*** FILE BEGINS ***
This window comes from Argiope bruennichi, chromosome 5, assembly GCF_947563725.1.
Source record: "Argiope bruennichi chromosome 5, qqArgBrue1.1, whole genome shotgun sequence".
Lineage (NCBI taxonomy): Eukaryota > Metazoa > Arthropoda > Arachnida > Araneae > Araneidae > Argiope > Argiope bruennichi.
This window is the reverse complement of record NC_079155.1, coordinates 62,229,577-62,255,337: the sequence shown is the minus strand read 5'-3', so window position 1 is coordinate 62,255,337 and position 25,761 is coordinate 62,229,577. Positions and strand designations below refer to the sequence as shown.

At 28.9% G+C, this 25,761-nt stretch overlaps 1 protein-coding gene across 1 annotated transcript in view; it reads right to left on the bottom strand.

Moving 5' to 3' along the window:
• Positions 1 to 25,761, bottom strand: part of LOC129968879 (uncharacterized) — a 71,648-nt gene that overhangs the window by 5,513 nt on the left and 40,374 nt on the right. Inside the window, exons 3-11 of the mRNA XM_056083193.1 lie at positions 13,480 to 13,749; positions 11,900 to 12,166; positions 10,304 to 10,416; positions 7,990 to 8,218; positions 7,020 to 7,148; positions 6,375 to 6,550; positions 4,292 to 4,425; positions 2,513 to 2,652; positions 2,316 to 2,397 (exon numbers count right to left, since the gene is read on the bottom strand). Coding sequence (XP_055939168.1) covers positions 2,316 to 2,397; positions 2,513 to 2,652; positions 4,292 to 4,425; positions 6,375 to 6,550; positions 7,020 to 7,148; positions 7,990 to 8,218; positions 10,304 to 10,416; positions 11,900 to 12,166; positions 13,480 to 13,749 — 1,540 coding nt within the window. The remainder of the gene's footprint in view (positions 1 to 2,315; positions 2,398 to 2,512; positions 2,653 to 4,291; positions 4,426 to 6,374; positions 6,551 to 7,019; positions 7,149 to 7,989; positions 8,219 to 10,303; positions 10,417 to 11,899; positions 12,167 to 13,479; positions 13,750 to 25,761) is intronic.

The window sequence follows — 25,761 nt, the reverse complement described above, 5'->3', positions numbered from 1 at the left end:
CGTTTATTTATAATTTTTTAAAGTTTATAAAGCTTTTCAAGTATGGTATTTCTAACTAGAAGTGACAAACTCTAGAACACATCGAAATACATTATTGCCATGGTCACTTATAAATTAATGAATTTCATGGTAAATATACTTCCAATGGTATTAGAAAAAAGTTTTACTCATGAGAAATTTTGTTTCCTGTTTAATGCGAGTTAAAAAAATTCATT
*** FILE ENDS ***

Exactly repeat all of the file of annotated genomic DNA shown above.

This window comes from Argiope bruennichi, chromosome 5, assembly GCF_947563725.1.
Source record: "Argiope bruennichi chromosome 5, qqArgBrue1.1, whole genome shotgun sequence".
Lineage (NCBI taxonomy): Eukaryota > Metazoa > Arthropoda > Arachnida > Araneae > Araneidae > Argiope > Argiope bruennichi.
This window is the reverse complement of record NC_079155.1, coordinates 62,229,577-62,255,337: the sequence shown is the minus strand read 5'-3', so window position 1 is coordinate 62,255,337 and position 25,761 is coordinate 62,229,577. Positions and strand designations below refer to the sequence as shown.

At 28.9% G+C, this 25,761-nt stretch overlaps 1 protein-coding gene across 1 annotated transcript in view; it reads right to left on the bottom strand.

Moving 5' to 3' along the window:
• Positions 1 to 25,761, bottom strand: part of LOC129968879 (uncharacterized) — a 71,648-nt gene that overhangs the window by 5,513 nt on the left and 40,374 nt on the right. Inside the window, exons 3-11 of the mRNA XM_056083193.1 lie at positions 13,480 to 13,749; positions 11,900 to 12,166; positions 10,304 to 10,416; positions 7,990 to 8,218; positions 7,020 to 7,148; positions 6,375 to 6,550; positions 4,292 to 4,425; positions 2,513 to 2,652; positions 2,316 to 2,397 (exon numbers count right to left, since the gene is read on the bottom strand). Coding sequence (XP_055939168.1) covers positions 2,316 to 2,397; positions 2,513 to 2,652; positions 4,292 to 4,425; positions 6,375 to 6,550; positions 7,020 to 7,148; positions 7,990 to 8,218; positions 10,304 to 10,416; positions 11,900 to 12,166; positions 13,480 to 13,749 — 1,540 coding nt within the window. The remainder of the gene's footprint in view (positions 1 to 2,315; positions 2,398 to 2,512; positions 2,653 to 4,291; positions 4,426 to 6,374; positions 6,551 to 7,019; positions 7,149 to 7,989; positions 8,219 to 10,303; positions 10,417 to 11,899; positions 12,167 to 13,479; positions 13,750 to 25,761) is intronic.

The window sequence follows — 25,761 nt, the reverse complement described above, 5'->3', positions numbered from 1 at the left end:
CGTTTATTTATAATTTTTTAAAGTTTATAAAGCTTTTCAAGTATGGTATTTCTAACTAGAAGTGACAAACTCTAGAACACATCGAAATACATTATTGCCATGGTCACTTATAAATTAATGAATTTCATGGTAAATATACTTCCAATGGTATTAGAAAAAAGTTTTACTCATGAGAAATTTTGTTTCCTGTTTAATGCGAGTTAAAAAAATTCATT